The first was the presentation of Roman Reigns. A few weeks ago he was a fun-lovin’ prankster, spiking coffees being carried by Vickie Guerrero so he could sneak his way into a pay-per-view main event. That wasn’t the sort of approach that was going to turn Reigns from a man with potential coming off a run as part of a popular trio into the leading man WWE needed. It didn’t play to his strengths. Worse, it made him look like every other WWE babyface.
Thankfully someone involved in the creative process seems to have realised that was a mistake. Monday’s RAW opened with Reigns striding through the crowd, to a reaction only reserved for top stars, and cutting a promo in which he displayed charisma and the ability to hit bullet points that further storylines (both necessary skills for those at the top of the WWE ladder). The response he got when addressing Kane, Randy Orton, John Cena and Triple H was a very good sign.
|I don't want to know what Joey Mercury's grabbing for.|
The good booking continued when Kane showed up and Reigns left the ring to battle him in the aisle. That he was keen to fight ‘The Big Red Monster’ made him look like the tough guy WWE needs. That he speared Finlay and then knocked Kane off the apron with a Superman punch ensured that RAW’s first segment ended with Reigns looking like a man who doesn’t back down. That’s the kind of star the promotion needs.
The show ended in a similarly positive manner. After Cena had defeated Rollins (in a non-title match) Orton and Kane appeared to duff up the world champ. Reigns showed up and immediately KOed both men with Superman punches, establishing that the move is incredibly effective. After briefly being dazed by a thump from Rollins’ briefcase (again protecting him by showing that Rollins needed to use a weapon to stun him) Reigns returned to the ring to save Cena from a choke slam by spearing Kane.
The episode went off the air with Cena and Reigns raising one another’s hands. When Reigns held up Cena’s hand the crowd booed. When Cena held up Roman’s hand the fans cheered. It was confirmation that Reigns is becoming accepted as a top guy and that he’s already preferable in the eyes of many to Cena. Which shouldn’t come as a surprise. Cena’s been on top for near enough a decade and WWE have done a terrible job of creating new stars over the last few years. Reigns is new and looks the part, so people will back him. They want change and Reigns represents it.
The second thing that stood out as being good was the booking of the non-main event names. This is something I’ve mentioned in a variety of articles over the last couple of months, my feeling being that giving people outside of main event plots something to do is what’s needed to make WWE’s weekly programming more watchable and to create new stars.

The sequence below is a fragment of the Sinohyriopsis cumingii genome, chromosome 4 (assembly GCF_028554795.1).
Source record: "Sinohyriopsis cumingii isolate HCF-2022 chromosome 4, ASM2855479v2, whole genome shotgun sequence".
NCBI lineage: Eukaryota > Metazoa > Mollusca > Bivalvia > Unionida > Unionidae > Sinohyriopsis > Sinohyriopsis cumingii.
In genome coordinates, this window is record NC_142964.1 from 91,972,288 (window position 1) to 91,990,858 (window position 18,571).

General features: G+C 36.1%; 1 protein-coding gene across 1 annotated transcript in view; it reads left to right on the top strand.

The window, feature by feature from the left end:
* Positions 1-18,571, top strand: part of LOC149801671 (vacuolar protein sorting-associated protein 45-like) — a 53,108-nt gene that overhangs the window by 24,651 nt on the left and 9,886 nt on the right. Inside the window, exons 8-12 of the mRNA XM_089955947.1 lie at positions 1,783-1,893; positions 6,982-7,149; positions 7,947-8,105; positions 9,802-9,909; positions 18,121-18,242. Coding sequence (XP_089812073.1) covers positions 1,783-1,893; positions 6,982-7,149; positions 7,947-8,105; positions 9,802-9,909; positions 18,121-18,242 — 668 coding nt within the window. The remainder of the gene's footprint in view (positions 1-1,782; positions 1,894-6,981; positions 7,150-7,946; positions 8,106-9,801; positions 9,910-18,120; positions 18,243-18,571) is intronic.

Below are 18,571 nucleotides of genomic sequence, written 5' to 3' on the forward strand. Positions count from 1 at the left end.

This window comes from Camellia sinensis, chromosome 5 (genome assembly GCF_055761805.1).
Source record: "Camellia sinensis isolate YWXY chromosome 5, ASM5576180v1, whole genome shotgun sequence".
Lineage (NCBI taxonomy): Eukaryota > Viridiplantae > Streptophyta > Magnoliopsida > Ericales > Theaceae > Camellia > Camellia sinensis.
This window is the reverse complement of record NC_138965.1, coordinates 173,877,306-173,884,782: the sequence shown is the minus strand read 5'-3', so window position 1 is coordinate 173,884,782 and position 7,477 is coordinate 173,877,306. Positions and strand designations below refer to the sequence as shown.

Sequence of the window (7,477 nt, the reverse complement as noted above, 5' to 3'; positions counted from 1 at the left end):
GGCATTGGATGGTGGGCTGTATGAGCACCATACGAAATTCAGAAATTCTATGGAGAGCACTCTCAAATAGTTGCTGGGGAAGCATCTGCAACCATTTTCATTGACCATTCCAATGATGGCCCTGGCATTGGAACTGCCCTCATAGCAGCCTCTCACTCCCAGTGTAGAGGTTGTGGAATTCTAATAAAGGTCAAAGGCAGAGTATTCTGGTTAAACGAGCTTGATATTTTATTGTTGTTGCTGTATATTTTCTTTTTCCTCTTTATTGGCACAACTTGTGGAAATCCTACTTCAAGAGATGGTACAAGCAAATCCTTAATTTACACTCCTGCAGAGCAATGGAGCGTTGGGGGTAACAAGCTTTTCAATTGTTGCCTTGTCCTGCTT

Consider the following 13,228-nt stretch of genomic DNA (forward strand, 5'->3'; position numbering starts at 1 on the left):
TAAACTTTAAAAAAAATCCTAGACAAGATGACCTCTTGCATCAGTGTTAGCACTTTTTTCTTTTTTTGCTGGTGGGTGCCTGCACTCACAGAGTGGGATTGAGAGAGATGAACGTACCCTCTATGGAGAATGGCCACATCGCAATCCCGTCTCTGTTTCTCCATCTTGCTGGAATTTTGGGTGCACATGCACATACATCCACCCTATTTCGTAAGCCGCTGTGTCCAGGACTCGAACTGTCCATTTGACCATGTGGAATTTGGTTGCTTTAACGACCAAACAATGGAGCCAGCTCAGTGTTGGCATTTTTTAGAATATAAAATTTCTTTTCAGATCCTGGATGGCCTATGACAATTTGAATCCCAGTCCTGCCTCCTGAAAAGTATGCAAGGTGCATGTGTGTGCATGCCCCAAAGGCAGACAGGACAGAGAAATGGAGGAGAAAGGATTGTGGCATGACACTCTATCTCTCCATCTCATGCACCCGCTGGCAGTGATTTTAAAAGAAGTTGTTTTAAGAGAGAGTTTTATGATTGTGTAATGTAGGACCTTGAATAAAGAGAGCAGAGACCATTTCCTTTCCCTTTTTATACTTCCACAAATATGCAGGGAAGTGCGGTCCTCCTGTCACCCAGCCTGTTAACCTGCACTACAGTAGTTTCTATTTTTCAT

|Please note that Fandango has "Girls" written on his tights.|
The best example was Fandango. He followed up his enjoyable Money in the Bank performance with a stint as guest commentator during a Dolph Ziggler v Alberto Del Rio match. He was fun and got his character over before he leapt up on to the announce table for the planned finish: distracting Dolph with his dance moves.
But this wasn’t just promising because it gave Fandango something to do. It was clear that Fanners had a problem with ‘The Show Off’ giving Summer Rae (Fandango’s ex) a kiss and that that was his motivation for causing a disturbance. It’s not the ideal starting point for a Ziggler v Fandango rivalry but it’s at least a step in the right direction, and the involvement of Summer and Layla could allow for some tag matches to keep things interesting.
Similarly the idea of having The Miz read out fan mail was a nice touch. It got over his new wannabe movie star vibe, as did the Tom Cruise shades. I could have done without the return of his awful leather trenchcoat though. That things needs to be retired.
The Divas division was well served too. AJ Lee and Paige were paired up as a babyface team to defeat The Funkadactyls. Cameron opted to apply lip gloss instead of tagging into the match at a critical moment and was immediately pinned with a Paige Turner when she did eventually ta in. She and Naomi then had a shoving match followed by a fight. It was not impressive or multi-layered but it did get a surprisingly strong reaction, indicating audiences may be more into the Funkadactyl v Funkadactyl feud than I’d assumed. If so that’s good news. It means people can be pleased by a storyline involving performers who have only been half-heartedly pushed as long as it develops naturally.
Of course, the Paige and AJ thing was underplayed. There were no signs of jealousy or bitterness from the former champ. The closest they came was AJ flaunting the title belt a little too much, but it wasn’t pushed by the commentary crew and Paige didn’t really react to it. The long approach is being with their rivalry. That’s good.
While RAW as a whole was nothing spectacular it did several things right and indicated that the roster as a whole is being given attention. It’s a step in the right direction and I hope WWE sticks with it.